1 In 42 Chance Of U.S. Recession Starting Before December 2019

As long expected, the U.S. Federal Reserve hiked short-term interest rates in the U.S. at the conclusion of its 18-19 December 2018 meeting, increasing the target range for their Federal Funds Rate by a quarter point to 2.25%-2.50%.

The risk that the U.S. economy will enter into a national recession at some time in the next twelve months now stands at 2.4%, which is up by roughly half of a percentage point since our last snapshot of the U.S. recession probability from early-November 2018. The current 2.4% probability works out to be about a 1-in-42 chance that a recession will eventually be found by the National Bureau of Economic Research to have begun at some point between 19 December 2018 and 19 December 2019, according to a model developed by Jonathan Wright of the Federal Reserve Board in 2006.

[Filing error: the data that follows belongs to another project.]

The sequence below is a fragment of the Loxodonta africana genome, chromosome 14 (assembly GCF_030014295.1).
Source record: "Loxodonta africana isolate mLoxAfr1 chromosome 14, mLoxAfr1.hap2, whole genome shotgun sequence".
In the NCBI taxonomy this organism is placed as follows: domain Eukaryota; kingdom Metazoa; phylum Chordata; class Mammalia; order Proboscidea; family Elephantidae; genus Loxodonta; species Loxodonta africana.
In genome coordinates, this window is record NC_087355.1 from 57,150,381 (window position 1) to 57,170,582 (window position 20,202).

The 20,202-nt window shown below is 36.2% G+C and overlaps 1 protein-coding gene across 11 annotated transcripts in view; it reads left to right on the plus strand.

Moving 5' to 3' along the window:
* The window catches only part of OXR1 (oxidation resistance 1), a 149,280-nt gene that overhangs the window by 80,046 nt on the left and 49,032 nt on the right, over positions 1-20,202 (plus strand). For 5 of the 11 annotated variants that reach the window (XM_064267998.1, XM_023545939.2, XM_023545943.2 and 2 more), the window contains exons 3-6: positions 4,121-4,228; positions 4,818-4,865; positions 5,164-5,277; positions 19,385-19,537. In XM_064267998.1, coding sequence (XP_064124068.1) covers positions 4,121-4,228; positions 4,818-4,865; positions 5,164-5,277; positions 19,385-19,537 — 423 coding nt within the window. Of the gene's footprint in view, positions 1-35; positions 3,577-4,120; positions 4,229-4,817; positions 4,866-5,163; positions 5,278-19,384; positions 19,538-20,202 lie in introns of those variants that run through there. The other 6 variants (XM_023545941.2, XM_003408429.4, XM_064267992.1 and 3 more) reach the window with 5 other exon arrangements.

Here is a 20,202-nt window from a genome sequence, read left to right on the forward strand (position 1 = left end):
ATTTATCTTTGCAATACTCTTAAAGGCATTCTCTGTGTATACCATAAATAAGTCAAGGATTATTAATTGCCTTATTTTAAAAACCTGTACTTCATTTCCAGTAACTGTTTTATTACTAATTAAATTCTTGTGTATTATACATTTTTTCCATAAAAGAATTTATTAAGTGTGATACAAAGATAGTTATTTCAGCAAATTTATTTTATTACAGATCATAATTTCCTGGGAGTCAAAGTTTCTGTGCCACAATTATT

That increase from our last snapshot is roughly equally attributable to the Fed's most recent quarter-point rate hikes on 26 September 2018 and to the recent flattening of the U.S. Treasury yield curve, as measured by the spread between the yields of the 10-Year and 3-Month constant maturity treasuries, which has seen the 10-Year Treasury yield decrease as the bond market has priced in increased prospects for a global economic slowdown.

The Recession Probability Track shows where these two factors have set the probability of a recession starting in the U.S. during the next 12 months.

(Click on image to enlarge)

U.S. Recession Probability Track Starting 2 January 2014, Ending 19 December 2018

We continue to anticipate that the probability of recession will continue to rise into 2019, partially as a consequence to today's rate hike and also because the Fed communicated that it is likely to continue hiking the Federal Funds Rate up to three times in 2019. ZeroHedge captured the market's shock:

The market has a different perspective, where the CME Group's FedWatch tool is now anticipating no further rate hikes in 2019, and even the prospects of a rate cut in late 2019 or early 2020.

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